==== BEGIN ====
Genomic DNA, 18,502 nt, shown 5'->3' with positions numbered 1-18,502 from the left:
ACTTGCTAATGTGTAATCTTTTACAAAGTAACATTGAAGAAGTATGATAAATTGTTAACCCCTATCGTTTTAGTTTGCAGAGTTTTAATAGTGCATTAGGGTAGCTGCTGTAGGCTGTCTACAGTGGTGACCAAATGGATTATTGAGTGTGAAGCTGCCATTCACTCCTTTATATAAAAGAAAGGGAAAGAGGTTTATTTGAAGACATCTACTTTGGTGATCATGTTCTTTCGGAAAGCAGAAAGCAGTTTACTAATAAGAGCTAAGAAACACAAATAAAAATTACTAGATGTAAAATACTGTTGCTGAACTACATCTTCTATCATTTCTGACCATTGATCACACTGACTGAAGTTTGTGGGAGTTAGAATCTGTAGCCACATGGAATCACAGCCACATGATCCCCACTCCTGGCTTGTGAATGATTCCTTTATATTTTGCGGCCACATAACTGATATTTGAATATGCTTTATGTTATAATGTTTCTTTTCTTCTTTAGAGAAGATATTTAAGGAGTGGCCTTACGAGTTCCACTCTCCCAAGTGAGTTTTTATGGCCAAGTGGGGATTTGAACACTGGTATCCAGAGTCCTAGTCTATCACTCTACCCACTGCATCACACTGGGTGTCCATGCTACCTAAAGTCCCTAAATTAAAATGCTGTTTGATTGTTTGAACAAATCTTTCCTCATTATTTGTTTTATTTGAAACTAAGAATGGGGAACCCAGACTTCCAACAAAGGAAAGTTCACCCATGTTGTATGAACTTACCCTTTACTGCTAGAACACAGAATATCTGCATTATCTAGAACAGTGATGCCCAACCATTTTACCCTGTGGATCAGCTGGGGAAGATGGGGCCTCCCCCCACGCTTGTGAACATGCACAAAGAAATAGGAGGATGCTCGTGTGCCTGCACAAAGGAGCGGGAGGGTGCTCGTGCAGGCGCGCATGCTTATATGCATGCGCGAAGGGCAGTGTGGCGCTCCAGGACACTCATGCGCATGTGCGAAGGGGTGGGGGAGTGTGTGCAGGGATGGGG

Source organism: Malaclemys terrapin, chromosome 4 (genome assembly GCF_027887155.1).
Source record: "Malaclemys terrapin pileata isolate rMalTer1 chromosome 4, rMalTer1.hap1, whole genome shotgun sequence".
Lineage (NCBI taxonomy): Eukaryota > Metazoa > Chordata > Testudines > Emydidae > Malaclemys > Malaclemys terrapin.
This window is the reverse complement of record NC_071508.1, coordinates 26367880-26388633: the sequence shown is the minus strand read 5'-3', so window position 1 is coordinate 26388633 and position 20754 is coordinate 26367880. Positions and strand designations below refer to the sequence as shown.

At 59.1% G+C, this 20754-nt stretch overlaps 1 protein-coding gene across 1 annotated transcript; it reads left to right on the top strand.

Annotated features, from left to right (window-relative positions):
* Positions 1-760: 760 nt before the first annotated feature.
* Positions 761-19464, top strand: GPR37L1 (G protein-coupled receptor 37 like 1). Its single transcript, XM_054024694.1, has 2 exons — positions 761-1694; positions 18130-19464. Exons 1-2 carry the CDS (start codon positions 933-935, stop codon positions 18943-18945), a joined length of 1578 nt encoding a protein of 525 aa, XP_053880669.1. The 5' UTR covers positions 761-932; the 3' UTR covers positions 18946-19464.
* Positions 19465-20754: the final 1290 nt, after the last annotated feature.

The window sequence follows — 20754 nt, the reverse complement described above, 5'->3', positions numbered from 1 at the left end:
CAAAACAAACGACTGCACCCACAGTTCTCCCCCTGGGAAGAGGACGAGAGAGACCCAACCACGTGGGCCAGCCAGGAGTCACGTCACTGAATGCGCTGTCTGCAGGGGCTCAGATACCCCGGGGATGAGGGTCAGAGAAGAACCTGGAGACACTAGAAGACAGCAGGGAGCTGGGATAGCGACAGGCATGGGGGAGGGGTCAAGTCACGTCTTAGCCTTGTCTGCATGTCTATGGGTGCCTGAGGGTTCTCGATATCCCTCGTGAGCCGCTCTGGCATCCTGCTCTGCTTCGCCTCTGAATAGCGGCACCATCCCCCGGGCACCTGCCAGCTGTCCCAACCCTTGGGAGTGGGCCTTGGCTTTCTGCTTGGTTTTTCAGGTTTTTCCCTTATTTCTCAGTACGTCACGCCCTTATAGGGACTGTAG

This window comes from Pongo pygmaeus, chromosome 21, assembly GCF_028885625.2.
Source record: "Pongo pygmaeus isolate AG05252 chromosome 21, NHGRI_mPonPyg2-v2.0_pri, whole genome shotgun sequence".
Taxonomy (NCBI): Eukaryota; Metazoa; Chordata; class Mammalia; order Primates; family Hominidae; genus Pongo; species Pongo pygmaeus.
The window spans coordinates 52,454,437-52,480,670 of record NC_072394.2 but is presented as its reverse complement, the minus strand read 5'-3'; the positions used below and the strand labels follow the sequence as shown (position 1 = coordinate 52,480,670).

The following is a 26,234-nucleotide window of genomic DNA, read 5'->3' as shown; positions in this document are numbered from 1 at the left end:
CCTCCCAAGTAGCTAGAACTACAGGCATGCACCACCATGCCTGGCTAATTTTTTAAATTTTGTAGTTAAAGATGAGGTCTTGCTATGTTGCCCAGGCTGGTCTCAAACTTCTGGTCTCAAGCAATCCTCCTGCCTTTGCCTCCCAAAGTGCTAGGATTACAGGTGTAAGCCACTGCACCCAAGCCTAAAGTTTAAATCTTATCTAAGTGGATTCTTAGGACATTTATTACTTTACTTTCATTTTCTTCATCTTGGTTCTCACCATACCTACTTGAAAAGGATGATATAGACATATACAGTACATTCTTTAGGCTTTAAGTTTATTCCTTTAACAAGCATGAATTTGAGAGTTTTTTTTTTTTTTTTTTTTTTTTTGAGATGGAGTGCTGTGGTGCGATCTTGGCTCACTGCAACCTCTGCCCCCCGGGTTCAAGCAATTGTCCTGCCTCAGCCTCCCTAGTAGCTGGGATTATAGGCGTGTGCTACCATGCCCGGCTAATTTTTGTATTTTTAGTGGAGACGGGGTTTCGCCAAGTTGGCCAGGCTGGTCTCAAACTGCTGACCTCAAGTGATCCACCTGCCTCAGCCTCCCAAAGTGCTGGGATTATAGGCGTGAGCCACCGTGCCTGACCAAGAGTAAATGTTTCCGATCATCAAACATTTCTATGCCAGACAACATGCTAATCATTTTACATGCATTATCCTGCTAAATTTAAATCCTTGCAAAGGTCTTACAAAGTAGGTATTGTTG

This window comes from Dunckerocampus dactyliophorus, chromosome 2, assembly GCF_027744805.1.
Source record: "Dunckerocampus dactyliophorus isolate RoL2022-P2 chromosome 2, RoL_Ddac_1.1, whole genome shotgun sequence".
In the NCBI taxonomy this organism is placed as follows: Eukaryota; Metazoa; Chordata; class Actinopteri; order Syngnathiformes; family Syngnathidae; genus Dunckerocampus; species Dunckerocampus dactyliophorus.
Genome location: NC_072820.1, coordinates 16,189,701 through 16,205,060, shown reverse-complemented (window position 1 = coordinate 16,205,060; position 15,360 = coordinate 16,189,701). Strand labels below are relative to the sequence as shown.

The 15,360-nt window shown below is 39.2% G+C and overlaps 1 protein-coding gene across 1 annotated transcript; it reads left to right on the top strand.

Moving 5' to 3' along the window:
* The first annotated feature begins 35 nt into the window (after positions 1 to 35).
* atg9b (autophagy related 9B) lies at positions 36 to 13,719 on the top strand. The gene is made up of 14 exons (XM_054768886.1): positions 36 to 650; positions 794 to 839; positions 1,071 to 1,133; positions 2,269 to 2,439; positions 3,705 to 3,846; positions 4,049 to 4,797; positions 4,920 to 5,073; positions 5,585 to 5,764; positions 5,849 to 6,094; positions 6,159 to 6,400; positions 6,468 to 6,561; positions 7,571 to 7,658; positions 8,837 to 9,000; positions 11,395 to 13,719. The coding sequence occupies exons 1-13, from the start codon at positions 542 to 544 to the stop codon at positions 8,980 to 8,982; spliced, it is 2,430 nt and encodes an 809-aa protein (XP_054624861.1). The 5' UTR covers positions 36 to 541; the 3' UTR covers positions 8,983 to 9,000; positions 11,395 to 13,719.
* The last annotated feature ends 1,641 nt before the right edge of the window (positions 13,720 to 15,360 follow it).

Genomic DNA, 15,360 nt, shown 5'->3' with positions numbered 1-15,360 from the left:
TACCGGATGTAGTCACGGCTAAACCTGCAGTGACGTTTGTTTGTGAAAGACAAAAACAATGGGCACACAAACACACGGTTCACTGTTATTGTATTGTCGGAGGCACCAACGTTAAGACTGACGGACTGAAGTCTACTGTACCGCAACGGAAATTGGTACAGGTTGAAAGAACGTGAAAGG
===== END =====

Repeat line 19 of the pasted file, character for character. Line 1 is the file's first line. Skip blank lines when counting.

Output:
CCTCCCAAGTAGCTAGAACTACAGGCATGCACCACCATGCCTGGCTAATTTTTTAAATTTTGTAGTTAAAGATGAGGTCTTGCTATGTTGCCCAGGCTGGTCTCAAACTTCTGGTCTCAAGCAATCCTCCTGCCTTTGCCTCCCAAAGTGCTAGGATTACAGGTGTAAGCCACTGCACCCAAGCCTAAAGTTTAAATCTTATCTAAGTGGATTCTTAGGACATTTATTACTTTACTTTCATTTTCTTCATCTTGGTTCTCACCATACCTACTTGAAAAGGATGATATAGACATATACAGTACATTCTTTAGGCTTTAAGTTTATTCCTTTAACAAGCATGAATTTGAGAGTTTTTTTTTTTTTTTTTTTTTTTTTGAGATGGAGTGCTGTGGTGCGATCTTGGCTCACTGCAACCTCTGCCCCCCGGGTTCAAGCAATTGTCCTGCCTCAGCCTCCCTAGTAGCTGGGATTATAGGCGTGTGCTACCATGCCCGGCTAATTTTTGTATTTTTAGTGGAGACGGGGTTTCGCCAAGTTGGCCAGGCTGGTCTCAAACTGCTGACCTCAAGTGATCCACCTGCCTCAGCCTCCCAAAGTGCTGGGATTATAGGCGTGAGCCACCGTGCCTGACCAAGAGTAAATGTTTCCGATCATCAAACATTTCTATGCCAGACAACATGCTAATCATTTTACATGCATTATCCTGCTAAATTTAAATCCTTGCAAAGGTCTTACAAAGTAGGTATTGTTG